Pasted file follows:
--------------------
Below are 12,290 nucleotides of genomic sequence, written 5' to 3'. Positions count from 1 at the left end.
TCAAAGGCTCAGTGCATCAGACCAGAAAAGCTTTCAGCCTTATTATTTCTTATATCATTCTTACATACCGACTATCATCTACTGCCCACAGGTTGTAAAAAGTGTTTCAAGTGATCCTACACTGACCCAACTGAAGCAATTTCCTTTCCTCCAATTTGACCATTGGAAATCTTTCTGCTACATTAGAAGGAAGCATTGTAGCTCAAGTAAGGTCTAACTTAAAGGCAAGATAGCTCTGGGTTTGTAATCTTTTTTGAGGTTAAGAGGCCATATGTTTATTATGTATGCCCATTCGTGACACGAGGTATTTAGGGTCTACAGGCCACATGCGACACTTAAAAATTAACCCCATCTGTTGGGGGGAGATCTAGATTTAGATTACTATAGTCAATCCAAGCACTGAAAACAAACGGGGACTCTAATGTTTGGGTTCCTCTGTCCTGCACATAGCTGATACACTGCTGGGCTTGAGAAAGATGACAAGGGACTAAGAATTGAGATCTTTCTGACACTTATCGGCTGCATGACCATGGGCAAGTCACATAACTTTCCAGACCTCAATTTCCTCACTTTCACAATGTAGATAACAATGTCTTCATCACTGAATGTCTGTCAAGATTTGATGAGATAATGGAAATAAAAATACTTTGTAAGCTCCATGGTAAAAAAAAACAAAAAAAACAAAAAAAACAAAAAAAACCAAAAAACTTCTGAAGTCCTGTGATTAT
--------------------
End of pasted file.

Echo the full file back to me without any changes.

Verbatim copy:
Below are 12,290 nucleotides of genomic sequence, written 5' to 3'. Positions count from 1 at the left end.
TCAAAGGCTCAGTGCATCAGACCAGAAAAGCTTTCAGCCTTATTATTTCTTATATCATTCTTACATACCGACTATCATCTACTGCCCACAGGTTGTAAAAAGTGTTTCAAGTGATCCTACACTGACCCAACTGAAGCAATTTCCTTTCCTCCAATTTGACCATTGGAAATCTTTCTGCTACATTAGAAGGAAGCATTGTAGCTCAAGTAAGGTCTAACTTAAAGGCAAGATAGCTCTGGGTTTGTAATCTTTTTTGAGGTTAAGAGGCCATATGTTTATTATGTATGCCCATTCGTGACACGAGGTATTTAGGGTCTACAGGCCACATGCGACACTTAAAAATTAACCCCATCTGTTGGGGGGAGATCTAGATTTAGATTACTATAGTCAATCCAAGCACTGAAAACAAACGGGGACTCTAATGTTTGGGTTCCTCTGTCCTGCACATAGCTGATACACTGCTGGGCTTGAGAAAGATGACAAGGGACTAAGAATTGAGATCTTTCTGACACTTATCGGCTGCATGACCATGGGCAAGTCACATAACTTTCCAGACCTCAATTTCCTCACTTTCACAATGTAGATAACAATGTCTTCATCACTGAATGTCTGTCAAGATTTGATGAGATAATGGAAATAAAAATACTTTGTAAGCTCCATGGTAAAAAAAAACAAAAAAAACAAAAAAAACAAAAAAAACCAAAAAACTTCTGAAGTCCTGTGATTAT